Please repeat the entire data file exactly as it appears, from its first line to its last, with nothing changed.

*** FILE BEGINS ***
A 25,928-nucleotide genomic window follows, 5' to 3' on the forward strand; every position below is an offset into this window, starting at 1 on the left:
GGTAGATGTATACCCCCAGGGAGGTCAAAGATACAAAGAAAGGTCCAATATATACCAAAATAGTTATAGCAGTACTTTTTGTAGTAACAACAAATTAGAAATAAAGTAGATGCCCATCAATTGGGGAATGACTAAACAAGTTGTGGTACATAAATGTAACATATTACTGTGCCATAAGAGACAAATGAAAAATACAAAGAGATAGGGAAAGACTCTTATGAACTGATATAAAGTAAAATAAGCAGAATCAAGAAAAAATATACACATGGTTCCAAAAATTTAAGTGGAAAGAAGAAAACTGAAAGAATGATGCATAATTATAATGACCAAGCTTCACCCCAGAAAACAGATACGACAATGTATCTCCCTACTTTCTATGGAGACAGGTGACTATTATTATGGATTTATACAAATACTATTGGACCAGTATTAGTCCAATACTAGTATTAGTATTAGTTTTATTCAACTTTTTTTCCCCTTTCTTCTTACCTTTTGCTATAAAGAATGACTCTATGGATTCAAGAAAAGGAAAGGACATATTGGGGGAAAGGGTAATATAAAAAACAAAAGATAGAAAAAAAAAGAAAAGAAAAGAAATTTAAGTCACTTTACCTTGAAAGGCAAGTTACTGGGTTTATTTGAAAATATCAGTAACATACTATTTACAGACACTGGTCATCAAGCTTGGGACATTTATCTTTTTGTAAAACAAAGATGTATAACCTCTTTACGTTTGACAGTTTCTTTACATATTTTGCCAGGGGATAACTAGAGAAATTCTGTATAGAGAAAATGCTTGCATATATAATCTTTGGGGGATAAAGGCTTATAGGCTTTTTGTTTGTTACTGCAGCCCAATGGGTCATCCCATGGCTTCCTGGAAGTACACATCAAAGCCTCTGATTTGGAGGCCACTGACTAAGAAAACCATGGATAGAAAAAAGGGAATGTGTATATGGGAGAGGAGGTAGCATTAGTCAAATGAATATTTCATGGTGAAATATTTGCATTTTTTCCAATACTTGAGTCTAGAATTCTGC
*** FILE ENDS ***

A 25,928-nucleotide genomic window follows, 5' to 3' on the forward strand; every position below is an offset into this window, starting at 1 on the left:
GGTAGATGTATACCCCCAGGGAGGTCAAAGATACAAAGAAAGGTCCAATATATACCAAAATAGTTATAGCAGTACTTTTTGTAGTAACAACAAATTAGAAATAAAGTAGATGCCCATCAATTGGGGAATGACTAAACAAGTTGTGGTACATAAATGTAACATATTACTGTGCCATAAGAGACAAATGAAAAATACAAAGAGATAGGGAAAGACTCTTATGAACTGATATAAAGTAAAATAAGCAGAATCAAGAAAAAATATACACATGGTTCCAAAAATTTAAGTGGAAAGAAGAAAACTGAAAGAATGATGCATAATTATAATGACCAAGCTTCACCCCAGAAAACAGATACGACAATGTATCTCCCTACTTTCTATGGAGACAGGTGACTATTATTATGGATTTATACAAATACTATTGGACCAGTATTAGTCCAATACTAGTATTAGTATTAGTTTTATTCAACTTTTTTTCCCCTTTCTTCTTACCTTTTGCTATAAAGAATGACTCTATGGATTCAAGAAAAGGAAAGGACATATTGGGGGAAAGGGTAATATAAAAAACAAAAGATAGAAAAAAAAAGAAAAGAAAAGAAATTTAAGTCACTTTACCTTGAAAGGCAAGTTACTGGGTTTATTTGAAAATATCAGTAACATACTATTTACAGACACTGGTCATCAAGCTTGGGACATTTATCTTTTTGTAAAACAAAGATGTATAACCTCTTTACGTTTGACAGTTTCTTTACATATTTTGCCAGGGGATAACTAGAGAAATTCTGTATAGAGAAAATGCTTGCATATATAATCTTTGGGGGATAAAGGCTTATAGGCTTTTTGTTTGTTACTGCAGCCCAATGGGTCATCCCATGGCTTCCTGGAAGTACACATCAAAGCCTCTGATTTGGAGGCCACTGACTAAGAAAACCATGGATAGAAAAAAGGGAATGTGTATATGGGAGAGGAGGTAGCATTAGTCAAATGAATATTTCATGGTGAAATATTTGCATTTTTTCCAATACTTGAGTCTAGAATTCTGC